One can see a man sitting at a bar, sipping slowly on his drink. A girl’s gaze catches his as he looks up. It’s as if they exchanged secret glances. Right now is it.
It’s been used in countless movies and TV shows. It is also the tale of the renaissance of Tessa Virtue and Scott Moir. Given the filmic quality to their relationship, and the hopeless romanticism of the plot, it is a natural fit.
During an Olympic video, Moir recalls, “we were on a charity trip to Scotland” in 2015. I turned to Tessa. We have developed something of a shared language. The thought crossed my mind, “We’re going to do one more Olympics, aren’t we?” Oh yeah, she replied. My mind settled on, “Okay, here we go,” and I turned to the bartender to order three more drinks.
Famous Canadian Ice Dancers Were Taking a Break
The famous Canadian ice dancers were taking a break during this time. They had taken a break from competition, disheartened and frustrated with skating, and were considering their options.
Prior to the 2014 Winter Olympics in Sochi, the scene has changed significantly after a time of extraordinary success between 2010 and 2012.
A dispute with coach Marina Zoueva and reports in the press that the ice-dance result had been arranged by American and Russian judges cast a pall over the entire experience, which ended in a very disappointing second medal.
Virtue and Moir’s final performance was intended to be a triumphant sendoff, but instead they went into their imagined retirement seething with rage and bitterness. A major downer for Moir was how everything turned out.
The sport had “made me sour,” he admits. Nothing about it appealed to me. I went through a stretch where I barely slept and spent most of my time doing everything than figure skating. My brother and I went and put up a house. I turned my back on the world and halted all activity.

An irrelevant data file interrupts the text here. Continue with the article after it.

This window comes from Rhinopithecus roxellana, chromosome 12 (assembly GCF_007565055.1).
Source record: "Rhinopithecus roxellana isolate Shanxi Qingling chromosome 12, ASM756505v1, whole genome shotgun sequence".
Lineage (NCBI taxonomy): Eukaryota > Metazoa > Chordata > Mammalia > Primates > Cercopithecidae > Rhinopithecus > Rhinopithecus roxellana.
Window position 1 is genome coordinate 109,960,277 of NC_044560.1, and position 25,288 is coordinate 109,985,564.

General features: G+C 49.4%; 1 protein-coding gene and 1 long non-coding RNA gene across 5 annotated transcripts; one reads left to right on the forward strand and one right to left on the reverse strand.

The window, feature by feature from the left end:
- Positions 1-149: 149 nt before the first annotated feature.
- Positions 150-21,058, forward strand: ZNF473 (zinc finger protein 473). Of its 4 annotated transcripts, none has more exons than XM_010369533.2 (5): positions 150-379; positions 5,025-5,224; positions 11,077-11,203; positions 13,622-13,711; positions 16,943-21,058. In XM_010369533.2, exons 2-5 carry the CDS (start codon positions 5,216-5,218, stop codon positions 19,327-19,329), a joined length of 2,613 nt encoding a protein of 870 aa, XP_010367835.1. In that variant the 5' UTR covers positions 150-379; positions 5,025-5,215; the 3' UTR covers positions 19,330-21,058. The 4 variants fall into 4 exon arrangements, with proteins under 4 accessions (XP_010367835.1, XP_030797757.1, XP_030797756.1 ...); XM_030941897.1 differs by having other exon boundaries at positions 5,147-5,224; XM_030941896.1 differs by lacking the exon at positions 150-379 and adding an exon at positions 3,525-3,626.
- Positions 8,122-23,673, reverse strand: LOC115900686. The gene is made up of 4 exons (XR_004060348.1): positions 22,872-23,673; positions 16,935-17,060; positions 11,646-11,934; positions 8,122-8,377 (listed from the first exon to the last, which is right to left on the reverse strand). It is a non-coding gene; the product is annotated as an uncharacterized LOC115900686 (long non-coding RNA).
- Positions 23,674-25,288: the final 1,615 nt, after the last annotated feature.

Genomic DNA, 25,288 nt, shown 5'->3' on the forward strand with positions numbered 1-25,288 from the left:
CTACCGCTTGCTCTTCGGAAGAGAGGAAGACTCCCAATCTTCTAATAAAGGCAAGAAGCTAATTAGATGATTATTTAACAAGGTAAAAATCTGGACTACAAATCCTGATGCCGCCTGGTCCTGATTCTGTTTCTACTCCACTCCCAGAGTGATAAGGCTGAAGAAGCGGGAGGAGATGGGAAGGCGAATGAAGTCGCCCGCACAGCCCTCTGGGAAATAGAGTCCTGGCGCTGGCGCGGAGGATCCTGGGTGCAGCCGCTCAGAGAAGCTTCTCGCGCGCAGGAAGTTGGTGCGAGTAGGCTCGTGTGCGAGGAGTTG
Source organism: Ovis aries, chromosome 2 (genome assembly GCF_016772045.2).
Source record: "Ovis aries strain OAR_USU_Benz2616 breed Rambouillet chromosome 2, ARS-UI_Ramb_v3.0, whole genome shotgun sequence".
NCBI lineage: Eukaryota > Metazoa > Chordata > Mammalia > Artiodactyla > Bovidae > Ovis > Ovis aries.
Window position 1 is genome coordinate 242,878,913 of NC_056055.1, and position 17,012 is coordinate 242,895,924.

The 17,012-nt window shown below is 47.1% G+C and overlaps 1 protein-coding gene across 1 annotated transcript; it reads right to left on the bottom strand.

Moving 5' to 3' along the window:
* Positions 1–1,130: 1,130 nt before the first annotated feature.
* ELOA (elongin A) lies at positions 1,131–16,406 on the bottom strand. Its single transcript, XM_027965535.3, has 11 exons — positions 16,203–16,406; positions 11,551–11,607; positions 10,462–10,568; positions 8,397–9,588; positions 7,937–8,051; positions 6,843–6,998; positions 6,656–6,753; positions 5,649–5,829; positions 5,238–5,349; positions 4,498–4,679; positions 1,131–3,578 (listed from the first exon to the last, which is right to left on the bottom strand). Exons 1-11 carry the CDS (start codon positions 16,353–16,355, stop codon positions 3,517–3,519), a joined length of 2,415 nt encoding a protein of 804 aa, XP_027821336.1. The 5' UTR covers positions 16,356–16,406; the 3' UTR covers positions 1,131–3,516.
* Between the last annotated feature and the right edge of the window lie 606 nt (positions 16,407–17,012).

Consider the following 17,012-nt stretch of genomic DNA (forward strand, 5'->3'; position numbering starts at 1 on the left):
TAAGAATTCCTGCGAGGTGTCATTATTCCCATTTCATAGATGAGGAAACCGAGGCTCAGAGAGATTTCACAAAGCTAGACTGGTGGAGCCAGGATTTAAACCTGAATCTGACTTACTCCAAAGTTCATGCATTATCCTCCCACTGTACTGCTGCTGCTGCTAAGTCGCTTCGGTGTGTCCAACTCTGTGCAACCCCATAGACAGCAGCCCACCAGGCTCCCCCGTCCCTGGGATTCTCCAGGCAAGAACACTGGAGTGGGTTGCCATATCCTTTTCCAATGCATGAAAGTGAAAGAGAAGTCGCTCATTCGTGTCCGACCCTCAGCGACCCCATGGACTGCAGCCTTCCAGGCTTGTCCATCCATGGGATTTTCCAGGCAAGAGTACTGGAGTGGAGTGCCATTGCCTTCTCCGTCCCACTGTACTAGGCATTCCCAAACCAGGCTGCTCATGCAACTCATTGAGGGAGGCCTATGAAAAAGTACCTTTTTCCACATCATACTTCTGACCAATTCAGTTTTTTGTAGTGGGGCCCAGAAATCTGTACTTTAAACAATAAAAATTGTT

Still, the time apart was much required, despite the accompanying feelings of sadness and loss. Virtue emphasises the importance of “gaining the perspective to examine and reassess.”
After debating the merits of a comeback, they decided to hire Marie-France Dubreuil and Patrice Lauzon, two former Canadian ice dancers, as their trainers and moved to Montreal to get the process underway. When they initially met, Lauzon insisted that they share what had brought them back. In his words, it was a must-have condition.
“That completely shocked us,” adds Moir. We couldn’t have avoided that by just declaring, “We want to win.” Well, that might not be enough, he merely remarked. If you want to enrol in our school, you’ll need more than that. To put it simply, we believed we had more to offer.
Rethink the Sport and Push its Limits
Their new environment and coaching staff gave them the opportunity to rethink the sport and push its limits.
The group “wasn’t conforming to any one thing,” as Virtue puts it. As a group, we stopped caring about pleasing other people. We had greater confidence in ourselves, both as persons and as sportsmen.
We felt stronger in our convictions, our values, and the art we set out to do. As much as I have always enjoyed skating, I have found that it can be a source of discouragement and hardening. This zeal can be lost. The spark was rekindled in Montreal.
For the first time in over two and a half years, they competed at the Skate Canada Autumn Classic in September 2016 in the Pierrefonds neighbourhood of Montreal. This little dance was an electrifying, sensual ode to Prince.
Their spontaneous dancing, with its mix of sensitivity and a modern edge, added to the package, making it all the more captivating.